Receive email alerts Weekly seized from Gabon’s newsstands November 27, 2020 Find out more News The 2020 pandemic has challenged press freedom in Africa News Previously targetedLa Loupe’s premises, which it shares with L’Aube, another newspaper also owned by Alphonse Ongouo, was broken into on the night of 29 October and all of its computers and several important documents were stolen.It was not the first time that Ongouo’s newspapers have been the targets of mysterious attacks. In September 2014, the issue that La Loupe sent to the printer with front-page stories critical of the government was inexplicably substituted at the last minute and a bogus issue came off the presses.Promoted from presidential spokesman to communication minister at the start of last month, Alain Billie By Nzé has inherited a difficult portfolio. Its challenges include the viability of Africa N°1 TV station and Gabon Matin newspaper, which has not appeared since 23 October.He already seems to have antagonized the journalistic community, which has accused him of meddling in state TV programming and trying to “regulate media freedom”.Gabon is ranked 95th out of 180 countries in the 2015 Reporters Without Borders press freedom index. News GabonAfrica January 24, 2020 Find out more GabonAfrica Gabonese journalist could spend New Year’s Eve in prison Reporters Without Borders worries that Gabon’s new communication minister, Alain-Claude Bilie By Nzé, is acting arbitrarily and exceeding his powers when he announced last week that the daily La Loupe would be prosecuted and would be referred to the National Council for Communication (CNC). Reports November 12, 2015 – Updated on January 20, 2016 Minister abuses authority to go after privately-owned daily to go further Organisation Follow the news on Gabon RSF_en The minister was reacting to an article that La Loupe published on 3 November reporting the conclusions of an August 2015 government report on illegal immigration, and an editorial in the same issue voicing concern about governance problems in Gabon and suggesting use of arms as a possible remedy.Claiming that the newspaper’s content endangered national security, the minister announced in a communiqué the next day in the government newspaper L’Union that they would be referred to the CNC and that La Loupe would be prosecuted for “disturbing public order, inciting hatred, and calling for murder and civil disobedience.”“We do not endorse the content of the article and editorial, which were steeped in personal opinions and went beyond the limits of journalistic reporting,” said Cléa Kahn-Sriber, the head of the Reporters Without Borders Africa desk.“But we are concerned about the prerogatives being assumed by the new communication minister. They suggest that it is the newspaper itself and the dissident views it expresses, rather than a lack of journalistic rigor, that are being punished.”The new minister’s use of a series of shortcuts also raises doubts about the government’s good faith.The communiqué signed by the minister treated the article about clandestine immigration and the editorial about governance issues as a single article, and portrayed their vehement content as more violent than it actually was.Furthermore, it is not the government’s job to tell the CNC or the judicial system what cases they should take up. La Loupe’s publisher has not yet been notified by either the CNC or the courts of any proceedings. The minister’s communiqué seems above all designed to intimidate anyone closely or remotely associated with the newspaper. The day after the communiqué, the company that prints La Loupe and its distributor both announced that they were suspending their cooperation with the newspaper for “precautionary” reasons.Finally, the provisions cited by the minister in his communiqué as grounds for prosecution are contained in this year’s Ordinance 18/PR/2015, which replaced the 2001 Code of Communication and which is the outcome of a drafting process that the government began two years ago.Under Gabon’s constitution, legislating by means of an ordinance instead of a law voted by parliament is restricted to emergencies. So the government’s use of an ordinance raises serious doubts about its declared desire to act transparently. Help by sharing this information December 31, 2019 Find out more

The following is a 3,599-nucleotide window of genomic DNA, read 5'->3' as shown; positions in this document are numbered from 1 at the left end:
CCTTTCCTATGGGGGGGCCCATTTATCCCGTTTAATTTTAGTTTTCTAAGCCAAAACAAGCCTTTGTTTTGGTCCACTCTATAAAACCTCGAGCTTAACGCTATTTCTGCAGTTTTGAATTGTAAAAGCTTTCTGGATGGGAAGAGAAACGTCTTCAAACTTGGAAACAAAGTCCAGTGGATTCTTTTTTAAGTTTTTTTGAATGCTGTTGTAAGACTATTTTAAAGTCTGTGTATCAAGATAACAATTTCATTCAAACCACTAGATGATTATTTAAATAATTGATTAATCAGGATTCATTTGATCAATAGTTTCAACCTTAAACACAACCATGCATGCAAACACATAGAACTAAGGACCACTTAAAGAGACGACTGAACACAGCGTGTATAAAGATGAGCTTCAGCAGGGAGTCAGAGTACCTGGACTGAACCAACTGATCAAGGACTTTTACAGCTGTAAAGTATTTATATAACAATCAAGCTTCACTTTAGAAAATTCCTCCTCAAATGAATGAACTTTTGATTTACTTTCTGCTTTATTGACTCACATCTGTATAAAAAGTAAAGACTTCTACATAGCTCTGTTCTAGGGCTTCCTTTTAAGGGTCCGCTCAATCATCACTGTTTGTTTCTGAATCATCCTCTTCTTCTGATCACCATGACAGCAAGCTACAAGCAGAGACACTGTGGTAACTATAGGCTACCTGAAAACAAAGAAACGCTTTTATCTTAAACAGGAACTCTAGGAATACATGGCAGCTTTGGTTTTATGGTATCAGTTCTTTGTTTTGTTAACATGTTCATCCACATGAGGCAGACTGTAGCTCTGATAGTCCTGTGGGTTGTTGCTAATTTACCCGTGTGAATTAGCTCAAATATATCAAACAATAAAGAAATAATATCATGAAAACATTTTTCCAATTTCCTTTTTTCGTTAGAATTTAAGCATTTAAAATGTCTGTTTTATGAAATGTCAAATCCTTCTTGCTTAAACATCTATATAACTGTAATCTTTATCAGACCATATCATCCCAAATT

Zaid Mohamed, a photographer who contributes to the activities of the Lens Young Halabi Facebook page, was arrested by the Aleppo “Hayah Al Shareia” on 10 July for calling publicly for the creation of a democratic and secular state in Syria. He was released the next afternoon. A court in the west Aleppo district of Azza ordered the arrest of media activist Abdullah Maraai on 1 July in response to a complaint by “Abu Baker,” the head of the Batbo brigade, about an article in the Attarb-based weekly Zi Qar entitled “Dove in battle and wildcat with the poor” that criticized the way he maintained order.Maan Mohamed, who works as press attaché for the Masakin Hanano local council in Aleppo was arrested by the Hanano section of the Aleppo “Hayah Al Shareia” in May because, during a demonstration, he had displayed the flag of the revolution with an inscription of the Doctrine of Oneness instead of a black flag.Shamil Al-Ahmed, who works at the Aleppo media centre, and media activist Milad Al-Shabahi were also briefly detained, interrogated, threatened and beaten, and their cameras were seized. August 28, 2013 – Updated on January 20, 2016 News providers targeted by both government and opposition forces Toll of ten years of civil war on journalists in Syria News News Mohaimen Al-Halabi, a citizen-journalist who works with the Syrian Centre for Media, was arrested in Deir Hafer, near Aleppo on 4 August, when the Riyat Al-Nasr brigade was incorporated into the Ahrar Al-Sham coalition. He was arrested by Abu Jaber, Ahrar Al-Sham’s leader in Raqqah, for displaying a sign critical of Ahrar Al-Sham.Ali Abu Al-Majed, a reporter for Akhbar Al-An TV, was arrested by the Khadhifa Bin Al-Iman armed opposition group in the north-central city of Raqqah on 27 July, along with a civil engineering student. He said he was badly beaten for three hours before being released the next day. Read his testimony.Jabhat Al-Nosra arrested Ahmed Omarin, a reporter for the Welati.net news website, in Tel Abiyad for several hours on 19 July, reportedly hitting and insulting him before finally releasing him.Welati.net also reported that the Assayesh or security wing of the PYD (the Syrian branch of the Kurdistan Workers’ Party) arrested Abdelrahim Takhoubi, an information activist with the Local Coordinating Committees, in Amuda, a town on the Turkish border west of Qamashli, on 8 July and held him for 12 days.His arrest was linked to the PYD’s use of force to disperse a peaceful demonstration in Amuda, resulting in several deaths, injuries and arrests. News and information activists Mosaab Al-Hamadi and Yalmaz Ibrahim Pasha were arrested by Jabhat Al-Nosra in Tel Abiyad (Raqqah province) while covering clashes between the Free Syrian Army and the regular army outside the 17th army division’s headquarters on 9 June.Jabhat Al-Nosra arrested Mustapha Al-Ahmady, a citizen-journalist and freelancer also known as Abou Jaafar Al-Halabi, in Jarabulus (a border town north of Manbij) on 11 June, reportedly torturing him in public before placing him in detention. He was released five days later (). Ahmady had done a lot of reporting, including live reports, for Arabic-language media on the situation in Jarabulus ever since the start of the unrest in Syria in March 2011.Members of ISIS attacked the headquarters of the Free Syrian News agency in Raqqah on 8 May, arresting 10 members of its staff and three visitors. The visitors were released 10 days later, but the others were held for 25 days and were mistreated and tortured, they said. They included Jassem Awad (the head of the agency), Jameel Salou (the editor in chief and founder), Mo’taz Al-Issa (the Raqqah editor), Mohamed Sobhi (the head of public relations) and Yalmaz Ibrahim Pasha (the Ras El-Ein correspondent). Opposition forces get tougher Reporters Without Borders is extremely worried by the growing number of Syrian and foreign journalists who are being arrested or abducted by armed opposition groups, especially ISIS and Jabhat Al-Nosra. It has become increasingly clear in recent months that most of these abuses are attributable to ISIS, which aims to impose order on the territory it controls. Hadi Baghbani, an Iranian documentary filmmaker who worked for the Iranian national radio and TV broadcaster and for media that support the Revolutionary Guards (such http://www.tasnimnews.com/), was killed near Damascus on 20 August while “embedded” with the Syrian regular army.Ismail Heydari, and Iranian who was killed the next day, was described as a “documentary filmmaker” by the Iranian government news agency ISNA but was in fact a Revolutionary Guards commander.Mohamed Nour Matar, an activist who is the brother of the journalist Amer Matar, disappeared in the northern city Raqqah on 13 August after going there to cover fighting between ISIS and the “Ahfad Al-Rasoul” (Descendants of the Prophet) Battalion for control of the city. There has been no word from him since then and no sign of his body has been found in any of Raqqah’s hospitals. A first-aid worker found Matar’s charred camera at the site of an ISIS suicide bombing against “Ahfad Al-Rasoul” on 13 August.Matar was previously arrested on 9 July while on his way with his camera to a sit-in being staged outside the headquarters of the Raqqah provincial government to demand the release of persons held arbitrarily by ISIS. He was freed two days later.There has been no news of Sami Jamal, a freelance reporter for Radio Rozana, was abducted by ISIS at Al-Atarib (east of Aleppo) on 14 August.And there is still no news of Aboud Haddad, a Syrian armed forces defector who became a photographer in 2011 and who was abducted by ISIS in Idlib province on 26 June of this year as he was about to return to Turkey. It is not known why ISIS is holding him.Zakaria Haj Jamo, a reporter for the Yekiti Media website, was abducted a few kilometres from the town of Tel Abiyad, in Raqqah province, on 21 July while covering fighting between Kurdish militants and Jabhat Al-Nosra for control of the area.A Yekiti Media journalist told Radio Rozana that Jamo was abducted by Jabhat Al-Nosra, which kidnapped other civilians that day. There has been no news of Jamo since then. March 12, 2021 Find out more More trials The trial of Mazen Darwish, head of the Syrian Centre for Media and Freedom of Expression (SCM), and two of his employees, Hussein Gharir and Hani Zaitani, resumed on August 21st. Arrested on 6 February 2012 because of their peaceful commitment to freedom of expression, they are facing up on 15 years of imprisonment with forced labour on a charge of “publicising terrorist actions” under article 8 of an anti-terrorism law that President Assad signed in 2012. Two people who were arrested with them and who were released on 6 February, Mansour Omari and Abdel Rahman Hamada, are also being tried. On 19 May, the judge postponed the next hearing until 26 June, and then postponed it until 21st August, when he postponed it yet again until 2 October. When the hearing is finally held, he is supposed to decide whether to maintain or dismiss the charges brought against them by Syrian air force intelligence.The charges clearly constitute a violation of freedom of information. The indictment says Darwish has been charged as head of the SCM and that Gharir and Zaitani have been charged because of their activities within the centre.The offending activities named in the indictment include monitoring information posted online by the Syrian opposition, publishing reports on human rights and the situation of the media in Syria, and documenting the number and names of those detained, missing, wanted, or killed since the start of the conflict.According to the indictment, the investigating judge regarded these activities as constituting an attempt to “destabilize the internal situation, one that led international organizations to condemn Syria.” Darwish was awarded the Reporters Without Borders press freedom prize in 2012.Bilal Ahmed Bilal, a journalist held since 13 September 2011 who used to run Falesteen Al-Youm TV (Palestine Today TV), was sentenced to 15 years in prison by a military court on 12 June because of his coverage of events in the west Damascus district of Mo’damieh Sham in 2011. Receive email alerts News providers killed Several citizen-journalists and other information activists have been killed by the regular army in the past three months while gathering information. Recent victims include Shahir Muaddamani, the head of the Local Council’s media bureau in Daraya (on the outskirts of Damascus), who was fatally injured by an exploding shell as he was going to cover fighting on the Al-Alali front, on the Sahnaiya road, on 16 August.Orient TV correspondent Pesheng Alo was injured by a shot fired by a sniper while covering events in the Aleppo district of Ashrafieh on 28 July. Orient TV ’s correspondent in the Damascus suburbs, Hadi Al-Menjed, was covering Free Syrian Army operations in Ghazlanieh the next day when he was injured in the hand and leg in a regular army raid.Ammar Dendech, an Orient TV correspondent based in Jisr Al-Shughour, in the northwestern province of Idlib, was injured on 23 July by shrapnel from a drum filled with explosives that the regular army threw from a helicopter. News Continuing arrests There is still no news of Abdurahman Rya, a video technician who was arrested by security officials at his office on Baghdad Street in Damascus on 7 June. Aged 47 and the father of four children, he is one of Orient TV’s founders. It is not known what he is charged with.The cartoonist and artist Youssef Abdelke was arrested with two friends at a checkpoint on the outskirts of the western city of Tartus on 18 July, and was released on the orders of a judge on 22 August. He was one of the signatories in 2011 of “Principles of the Revolution,” which called for the departure of President Bashar Al-Assad and some of his ministers, and the creation of a transitional government under UN aegis.Radwan Murtada, a Lebanese journalist working for the daily Al-Akhbar, was arrested by four policemen at his Damascus hotel on the night of 20 July. He told Reporters Without Borders he was taken to a security centre in Kafr Sousseh and was interrogated five times there on 21 July before being released the next day.Shaza Al-Maddad, a journalist with Al-Khabar and Baladna who was arrested on 2 November 2012, was finally released on bail on 10 July but she is still awaiting trial by a terrorism court.Journalist and blogger Kamal Sheikhou was arrested by security officials in Damascus on 7 July and was held until 23 July. According to the Syrian Centre for Media (SCM), he was previously arrested as he tried to cross the border into Lebanon on 26 June 2010, when he was charged with “publishing mendacious reports liable to undermine national morale.”Fouad Hamira, a screenplay writer who was arrested on 28 June while trying to renew his passport at the Immigration and Passports Office in the western city of Latakia, was released on 9 July. Four days after his arrest, he was transferred to Damascus for further interrogation, above all about his position as head of the Movement for a Pluralist Society’s political bureau.Samir Radouane, a member of the Union of Arab Writers and scriptwriter of Walida Min Khassira, a TV series broadcast by Lebanon’s LBC, was arrested at the border on 16 June as he was returning from filming its third season in Lebanon. He was released on 27 June.The official reason for his arrest is still unclear, but some are linking it to the fact that Walida Min Khassira’s third season, entitled “Minbar Al-Mouta”, contains veiled criticism of the politics and morals of Syrian society. Radouane used to be a presenter on Syrian national television and Al-Dounia TV.Waed Al-Mhanna, a journalist with the newspaper Al-Thawra, was held by the police from 26 May to 6 June, apparently in connection with articles about alleged corruption in archaeological circles. News Organisation Help by sharing this information to go further Government continues its crackdown Follow the news on Syria Damascus TV presenter arrested under cyber-crime law SyriaMiddle East – North Africa Arrests by Islamic courts Also disturbing is the frequency of arrests by the “Hayah Al Shareia” that the various armed opposition groups have created to administer justice in the areas they control. Each armed group sets up a police force, courts and prisons in the territory it controls.After taking eastern Aleppo, the various rebel brigades or liwa (battalions) created the Aleppo United Court in September 2012 as part of an attempt to create a new civilian administration and to punish mistreatment of the civilian population by Free Syrian Army members.This court was meant to extend its authority over the rest of Aleppo province and to coordinate the creation of local courts in each town but a lack of resources opened the way for other initiatives, above all the creation of the “Hayah Al Shareia” by Al-Tawheed, Ahrar Al-Sham, Suqqur Al-Sham and Jabhat Al-Nosra in November 2012.The two court systems began competing with each other while the Aleppo city government and the “Hayah Al Shareia” began competing for control of the city. Negotiations are currently under way to merge the two Aleppo courts but the United Court has been losing influence because of a lack of funding while the “Hayah Al Shareia” is refusing to cooperate with Aleppo’s civilian institutions.The Aleppo “Hayah Al Shareia” tries to coordinate the activities of its counterparts in other liberated areas with the aim of standardizing practices and rulings, but some are resisting. At the same time, it has lost influence since Jabhat Al-Nosra’s withdrawal in March, while ISIS seems to be trying to control the “Hayah Al Shareia” in the liberated areas it controls.The various courts – the United Court, the “Hayah Al-Shareia” that cooperate with centralization initiatives, and the autonomous “Hayah Al-Shareia” – apply different laws, depending on the judge and the political tendency of the group controlling the territory. The courts base their decisions directly on religious texts or on the Unified Arab Penal Code, which the Arab League issued in Cairo in 1996. The absence of a single body of law and the lack of coordination between these committees results in arbitrary decisions on detainee rights and sentencing. SyriaMiddle East – North Africa Wave of Kurdish arrests of Syrian journalists March 8, 2021 Find out more RSF_en Amid growing signs of imminent western military intervention in Syria, Reporters Without Borders has compiled figures that show that around 100 news providers have been killed in Syria since the start of the conflict in March 2011. They include 25 professional journalists (six of them foreign) and around 70 citizen-journalists (all Syrian). At the same time, a total of 14 foreign journalists and more than 60 Syrian journalists and citizen-journalists are currently detained or missing after being arrested or abducted.Reporters Without Borders reminds all parties to the conflict that, like all civilians, media professionals are protected by international conventions and must not be targeted or detained while covering a war that has already cost more than 100,000 lives.As the government continues its relentless persecution of news providers that it regards as unwanted witnesses, Syria is now the world’s most dangerous country for journalists, citizen-journalists and other information activists.News providers are being assailed on all sides, not only by the regular army but also by the opposition, which is increasingly responsible for abuses against both Syrian and foreign journalists.Arrest and abduction of journalists by armed opposition groups, especially jihadist groups such as Jabhat Al-Nosra and Dawla Islamiya, also known as Islamic State of Iraq and Syria, or ISIS, is an increasingly significant component of the spiralling violence.Most of the abuses against news providers that Reporters Without Borders has registered in recent months have been the work of ISIS, which aims to impose its law in the territories it controls. Many journalists have been arrested by “Hayah Al Shareia” or “Legal Committees” established to administer justice. February 3, 2021 Find out more